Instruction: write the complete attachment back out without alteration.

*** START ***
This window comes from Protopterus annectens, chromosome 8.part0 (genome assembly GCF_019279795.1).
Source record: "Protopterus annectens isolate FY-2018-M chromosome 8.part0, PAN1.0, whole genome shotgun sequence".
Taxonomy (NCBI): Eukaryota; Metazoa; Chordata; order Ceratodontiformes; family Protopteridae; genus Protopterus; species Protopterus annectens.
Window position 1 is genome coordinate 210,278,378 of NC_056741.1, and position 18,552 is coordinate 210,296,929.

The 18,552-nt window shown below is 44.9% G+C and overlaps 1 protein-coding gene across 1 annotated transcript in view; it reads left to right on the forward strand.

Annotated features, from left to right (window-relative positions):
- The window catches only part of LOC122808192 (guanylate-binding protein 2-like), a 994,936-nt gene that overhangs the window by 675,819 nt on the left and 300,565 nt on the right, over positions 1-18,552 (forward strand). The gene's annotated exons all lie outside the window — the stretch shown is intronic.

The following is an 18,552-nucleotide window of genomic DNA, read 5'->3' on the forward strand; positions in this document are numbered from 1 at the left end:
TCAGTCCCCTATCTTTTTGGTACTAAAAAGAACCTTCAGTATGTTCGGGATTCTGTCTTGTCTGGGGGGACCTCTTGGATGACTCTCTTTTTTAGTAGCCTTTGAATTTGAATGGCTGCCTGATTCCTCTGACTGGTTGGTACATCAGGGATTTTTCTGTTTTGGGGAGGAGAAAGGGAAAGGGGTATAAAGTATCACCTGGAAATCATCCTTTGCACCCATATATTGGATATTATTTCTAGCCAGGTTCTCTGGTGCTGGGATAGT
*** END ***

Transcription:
This window comes from Protopterus annectens, chromosome 8.part0 (genome assembly GCF_019279795.1).
Source record: "Protopterus annectens isolate FY-2018-M chromosome 8.part0, PAN1.0, whole genome shotgun sequence".
Taxonomy (NCBI): Eukaryota; Metazoa; Chordata; order Ceratodontiformes; family Protopteridae; genus Protopterus; species Protopterus annectens.
Window position 1 is genome coordinate 210,278,378 of NC_056741.1, and position 18,552 is coordinate 210,296,929.

The 18,552-nt window shown below is 44.9% G+C and overlaps 1 protein-coding gene across 1 annotated transcript in view; it reads left to right on the forward strand.

Annotated features, from left to right (window-relative positions):
- The window catches only part of LOC122808192 (guanylate-binding protein 2-like), a 994,936-nt gene that overhangs the window by 675,819 nt on the left and 300,565 nt on the right, over positions 1-18,552 (forward strand). The gene's annotated exons all lie outside the window — the stretch shown is intronic.

The following is an 18,552-nucleotide window of genomic DNA, read 5'->3' on the forward strand; positions in this document are numbered from 1 at the left end:
TCAGTCCCCTATCTTTTTGGTACTAAAAAGAACCTTCAGTATGTTCGGGATTCTGTCTTGTCTGGGGGGACCTCTTGGATGACTCTCTTTTTTAGTAGCCTTTGAATTTGAATGGCTGCCTGATTCCTCTGACTGGTTGGTACATCAGGGATTTTTCTGTTTTGGGGAGGAGAAAGGGAAAGGGGTATAAAGTATCACCTGGAAATCATCCTTTGCACCCATATATTGGATATTATTTCTAGCCAGGTTCTCTGGTGCTGGGATAGT